‘‘The history of their American experience was, by comparison, too insignificant and too fleeting to warrant recording,’’ she wrote.
So, what filled the cultural void? American myth and history. ‘‘Lacking ancestral legends and heroes that had an organic relevance to their lives, they adopted American legends as their own — presidents, cowboys, athletes and men like Charles Lindbergh,’’ Naff wrote.
Maybe the Titanic — itself no slouch as an American history tale — looms so large in my grandfather’s legend because the sea at that time of its fateful passage was filled with Middle Easterners seeking a new life, including on the ‘‘unsinkable’’ ship itself. There, 154 of the Titanic’s passengers were Arabic; 29 survived.
Those who did included 24-year-old Catherine Joseph, who was sailing steerage with her children, 6-year-old Michael and 2-year-old Anna. The passenger record indicates her husband, Peter, sent them back to Lebanon a few months earlier to save money, but called them back to Detroit.
We know these facts about the Joseph family because of ‘‘Titanic: The Artifact Exhibition,’’ which spent several recent months at the Henry Ford Museum in Dearborn, the capital of Arab-America. Visitors learned about passengers and their fates on special tickets handed out at the exhibition’s entrance.
It didn’t take years for the tales of those on the Titanic to be told. Arabic-language newspapers from New York’s Little Syria played a particularly aggressive role in helping to identify victims and provide support to families and survivors — something it was uniquely equipped to do.
‘‘The entire Syrian community of New York identified with the difficulties of those who had left their homeland seeking a better future in a new land,’’ Leila Salloum Elias wrote in 2005 in an essay that laid the groundwork for a new book, ‘‘The Dream and the Nightmare: The Syrians Who Boarded the Titanic.’’
‘‘They were reminded of their own journey across ocean and sea,’’ she wrote. ‘‘The Syrian community considered the ship’s Syrian passengers as part of it.’’
What kind of impression did that leave on my Jiddo? I wonder if he was there to see newspapers report, connect and advocate on behalf of those on the ship, and if those efforts helped him decide to launch his own newspaper a few years later in Detroit.
No doubt he was lured like many other immigrants by the promise of Ford’s ‘‘five bucks a day’’ to make Model Ts. But he saw another, less material motive: Muslims making Michigan their home would need a spiritual leader. He could put his Islamic studies to work to help build an American community.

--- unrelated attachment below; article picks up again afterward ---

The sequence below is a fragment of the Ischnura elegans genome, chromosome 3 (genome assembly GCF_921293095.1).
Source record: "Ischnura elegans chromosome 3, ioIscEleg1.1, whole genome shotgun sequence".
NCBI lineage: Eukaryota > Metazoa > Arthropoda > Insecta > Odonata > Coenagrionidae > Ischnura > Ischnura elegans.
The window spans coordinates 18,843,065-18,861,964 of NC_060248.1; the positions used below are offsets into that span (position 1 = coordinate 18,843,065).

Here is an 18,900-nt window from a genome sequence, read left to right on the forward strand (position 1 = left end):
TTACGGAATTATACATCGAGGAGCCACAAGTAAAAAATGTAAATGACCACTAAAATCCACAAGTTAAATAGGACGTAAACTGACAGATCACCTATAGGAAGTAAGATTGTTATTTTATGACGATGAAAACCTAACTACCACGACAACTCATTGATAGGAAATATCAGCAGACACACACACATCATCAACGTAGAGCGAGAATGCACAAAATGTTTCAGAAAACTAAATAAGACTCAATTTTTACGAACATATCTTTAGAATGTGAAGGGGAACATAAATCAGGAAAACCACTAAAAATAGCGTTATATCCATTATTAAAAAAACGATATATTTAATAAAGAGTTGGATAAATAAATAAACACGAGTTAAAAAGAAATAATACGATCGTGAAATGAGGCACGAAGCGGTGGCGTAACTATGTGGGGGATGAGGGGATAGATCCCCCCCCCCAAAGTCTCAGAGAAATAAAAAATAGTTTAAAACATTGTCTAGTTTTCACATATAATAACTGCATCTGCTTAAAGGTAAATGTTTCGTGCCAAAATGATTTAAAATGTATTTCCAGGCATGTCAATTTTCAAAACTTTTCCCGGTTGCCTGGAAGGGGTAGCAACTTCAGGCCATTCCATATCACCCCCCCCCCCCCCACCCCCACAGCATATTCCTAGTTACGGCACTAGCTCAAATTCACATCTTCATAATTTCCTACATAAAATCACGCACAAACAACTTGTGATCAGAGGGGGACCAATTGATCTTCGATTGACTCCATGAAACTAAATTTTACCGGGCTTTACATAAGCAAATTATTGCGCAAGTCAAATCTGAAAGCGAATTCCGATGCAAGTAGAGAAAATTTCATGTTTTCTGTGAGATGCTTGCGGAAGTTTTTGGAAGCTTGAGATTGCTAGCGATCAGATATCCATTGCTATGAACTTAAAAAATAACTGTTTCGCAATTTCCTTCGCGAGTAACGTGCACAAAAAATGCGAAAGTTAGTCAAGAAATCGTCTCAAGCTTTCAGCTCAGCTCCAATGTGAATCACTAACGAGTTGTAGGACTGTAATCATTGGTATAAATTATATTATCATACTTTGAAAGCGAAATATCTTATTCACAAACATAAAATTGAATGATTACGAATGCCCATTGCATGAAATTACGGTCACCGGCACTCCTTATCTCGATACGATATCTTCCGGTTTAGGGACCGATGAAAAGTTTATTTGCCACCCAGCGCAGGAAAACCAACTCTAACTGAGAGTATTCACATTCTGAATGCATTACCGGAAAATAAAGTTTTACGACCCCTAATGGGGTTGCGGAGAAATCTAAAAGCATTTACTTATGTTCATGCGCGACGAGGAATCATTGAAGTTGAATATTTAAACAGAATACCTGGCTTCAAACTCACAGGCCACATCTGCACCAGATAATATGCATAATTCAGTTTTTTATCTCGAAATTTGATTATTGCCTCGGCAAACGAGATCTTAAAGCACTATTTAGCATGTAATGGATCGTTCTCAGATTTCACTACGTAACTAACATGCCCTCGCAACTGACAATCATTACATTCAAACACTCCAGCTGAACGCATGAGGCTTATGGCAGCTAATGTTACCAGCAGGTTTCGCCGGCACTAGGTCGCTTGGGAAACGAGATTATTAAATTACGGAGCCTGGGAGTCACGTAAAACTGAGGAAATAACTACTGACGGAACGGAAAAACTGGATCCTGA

More help in my quest comes from the National Archives, the main repository for pieces of the American story. Naturalization records contain details about where and when an immigrant came to the United States — and my grandfather’s record is among them, at the Archives’ Chicago branch. It teases me even more.
He listed himself as a sewing machine operator. He had a scar on his left palm. His signature — in a sturdy, stylish penmanship for a man who wasn’t raised reading or writing English — attests that he is neither polygamist nor anarchist.
I press on. Genealogy specialist Constance Potter runs a general search on several conceivable spellings for Hussien Karoub. As far as the archive is concerned, no record exists of my grandfather’s 1912 arrival.
That’s unsurprising. Many ports of entry were overflowing with huddled masses. Immigrants’ names were taken verbally, so there’s no guarantee that our best guesses on spelling match the elusive record. And until 1935, there was no National Archives.
‘‘There were all these years when things could disappear,’’ Potter says.
While she admires my pursuit and recognizes my disappointment, Potter consoles me with an existential parting shot about who we are as Americans.
‘‘Everyone’s ancestor was somewhere on July 4, 1776,’’ she says. ‘‘Whether signing the Declaration of Independence or somewhere in Syria, they were there.’’
Every quest, particularly when it comes to your own history, eventually arrives at a crossroads with some version of the same question: What is the point?
Why struggle to pin down my grandfather’s details, to separate truth from tall tales? Surely it’s not to feel more American. The day my family moved from becoming to belonging has long since passed.
Does my faltering attempt to retrace his journey make any difference? After all, he made it. He became one of the United States’ first imams, opened the nation’s first free-standing mosque and started a newspaper, the American-Arab Message, for a community that would become one of the largest outside the Middle East.Continued...